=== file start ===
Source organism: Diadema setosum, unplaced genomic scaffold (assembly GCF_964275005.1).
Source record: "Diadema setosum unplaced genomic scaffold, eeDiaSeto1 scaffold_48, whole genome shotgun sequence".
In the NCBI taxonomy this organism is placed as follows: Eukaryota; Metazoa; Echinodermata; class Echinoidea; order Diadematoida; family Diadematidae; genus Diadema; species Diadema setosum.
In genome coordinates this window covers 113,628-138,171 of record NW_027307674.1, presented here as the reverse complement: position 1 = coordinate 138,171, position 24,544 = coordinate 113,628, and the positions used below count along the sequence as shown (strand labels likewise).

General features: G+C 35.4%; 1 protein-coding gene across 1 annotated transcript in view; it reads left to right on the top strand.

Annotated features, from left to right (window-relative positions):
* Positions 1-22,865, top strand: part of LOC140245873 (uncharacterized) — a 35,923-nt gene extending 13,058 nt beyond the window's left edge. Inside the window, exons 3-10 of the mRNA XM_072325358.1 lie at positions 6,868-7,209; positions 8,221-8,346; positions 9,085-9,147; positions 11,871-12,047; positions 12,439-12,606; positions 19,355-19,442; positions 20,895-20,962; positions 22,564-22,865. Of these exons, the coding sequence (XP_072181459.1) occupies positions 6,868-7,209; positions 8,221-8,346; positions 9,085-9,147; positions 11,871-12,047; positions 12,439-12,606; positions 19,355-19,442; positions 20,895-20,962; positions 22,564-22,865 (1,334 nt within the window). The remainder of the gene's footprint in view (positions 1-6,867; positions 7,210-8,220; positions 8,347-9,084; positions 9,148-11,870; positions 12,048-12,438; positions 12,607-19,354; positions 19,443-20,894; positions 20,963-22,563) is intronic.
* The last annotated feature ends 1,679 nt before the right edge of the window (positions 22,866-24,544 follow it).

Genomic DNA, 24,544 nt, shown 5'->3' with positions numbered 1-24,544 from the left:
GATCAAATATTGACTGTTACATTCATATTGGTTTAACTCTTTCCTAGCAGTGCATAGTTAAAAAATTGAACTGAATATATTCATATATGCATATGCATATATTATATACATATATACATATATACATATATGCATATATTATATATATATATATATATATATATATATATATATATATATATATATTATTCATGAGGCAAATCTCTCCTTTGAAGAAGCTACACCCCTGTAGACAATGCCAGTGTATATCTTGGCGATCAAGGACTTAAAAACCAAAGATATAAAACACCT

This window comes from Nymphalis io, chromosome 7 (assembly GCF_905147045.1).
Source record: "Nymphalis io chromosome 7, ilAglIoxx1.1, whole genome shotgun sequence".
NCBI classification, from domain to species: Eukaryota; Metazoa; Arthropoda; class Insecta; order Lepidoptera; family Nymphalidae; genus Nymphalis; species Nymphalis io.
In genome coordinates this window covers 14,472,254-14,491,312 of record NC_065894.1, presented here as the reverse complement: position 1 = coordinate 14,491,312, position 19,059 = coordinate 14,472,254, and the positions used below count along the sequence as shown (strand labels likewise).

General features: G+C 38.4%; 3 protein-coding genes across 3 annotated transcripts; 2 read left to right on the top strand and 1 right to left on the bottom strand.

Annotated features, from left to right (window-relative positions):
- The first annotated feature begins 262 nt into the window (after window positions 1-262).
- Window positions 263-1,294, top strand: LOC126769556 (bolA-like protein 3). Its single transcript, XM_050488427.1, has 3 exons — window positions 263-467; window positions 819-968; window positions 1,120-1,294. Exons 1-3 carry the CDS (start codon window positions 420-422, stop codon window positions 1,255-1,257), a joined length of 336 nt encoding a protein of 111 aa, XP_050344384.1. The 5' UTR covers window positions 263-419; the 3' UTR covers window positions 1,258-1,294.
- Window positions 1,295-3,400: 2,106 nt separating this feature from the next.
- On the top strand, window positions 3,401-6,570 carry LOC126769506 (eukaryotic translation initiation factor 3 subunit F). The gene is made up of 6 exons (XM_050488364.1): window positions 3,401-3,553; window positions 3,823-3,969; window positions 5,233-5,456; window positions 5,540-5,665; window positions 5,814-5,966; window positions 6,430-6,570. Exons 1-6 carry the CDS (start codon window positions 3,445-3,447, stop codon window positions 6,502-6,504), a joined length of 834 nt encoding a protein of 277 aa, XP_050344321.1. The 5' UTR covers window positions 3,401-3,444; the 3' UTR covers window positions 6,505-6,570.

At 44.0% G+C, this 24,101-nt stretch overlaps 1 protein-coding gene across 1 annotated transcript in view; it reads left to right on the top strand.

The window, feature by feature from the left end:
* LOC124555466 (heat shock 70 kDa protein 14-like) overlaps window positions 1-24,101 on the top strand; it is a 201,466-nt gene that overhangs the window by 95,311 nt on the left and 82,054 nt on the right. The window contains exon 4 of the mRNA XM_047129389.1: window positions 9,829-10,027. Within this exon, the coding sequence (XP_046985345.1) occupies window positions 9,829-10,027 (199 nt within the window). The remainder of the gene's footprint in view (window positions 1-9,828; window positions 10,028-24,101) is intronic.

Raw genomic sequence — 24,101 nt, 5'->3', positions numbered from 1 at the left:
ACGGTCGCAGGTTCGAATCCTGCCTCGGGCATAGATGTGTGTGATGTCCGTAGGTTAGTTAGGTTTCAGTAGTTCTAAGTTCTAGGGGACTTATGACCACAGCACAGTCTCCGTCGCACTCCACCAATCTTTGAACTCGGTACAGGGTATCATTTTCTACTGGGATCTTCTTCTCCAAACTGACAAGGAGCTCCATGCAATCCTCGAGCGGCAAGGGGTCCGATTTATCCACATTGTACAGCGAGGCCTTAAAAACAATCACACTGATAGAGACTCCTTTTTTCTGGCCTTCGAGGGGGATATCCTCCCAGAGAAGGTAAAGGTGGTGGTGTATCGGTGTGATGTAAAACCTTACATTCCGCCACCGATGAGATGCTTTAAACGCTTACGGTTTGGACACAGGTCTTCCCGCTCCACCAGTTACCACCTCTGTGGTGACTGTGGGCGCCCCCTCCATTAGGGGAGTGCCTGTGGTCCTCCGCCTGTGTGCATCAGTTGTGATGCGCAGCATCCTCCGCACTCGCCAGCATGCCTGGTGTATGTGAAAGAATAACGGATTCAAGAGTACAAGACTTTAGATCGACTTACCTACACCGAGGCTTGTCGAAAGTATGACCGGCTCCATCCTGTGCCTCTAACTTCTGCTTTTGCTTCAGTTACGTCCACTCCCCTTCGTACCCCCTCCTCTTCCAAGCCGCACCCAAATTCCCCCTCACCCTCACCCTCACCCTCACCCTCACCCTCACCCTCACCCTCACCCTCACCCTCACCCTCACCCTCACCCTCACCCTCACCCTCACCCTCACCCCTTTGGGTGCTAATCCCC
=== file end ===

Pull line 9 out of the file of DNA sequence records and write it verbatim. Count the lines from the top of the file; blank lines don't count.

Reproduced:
Genomic DNA, 24,544 nt, shown 5'->3' with positions numbered 1-24,544 from the left: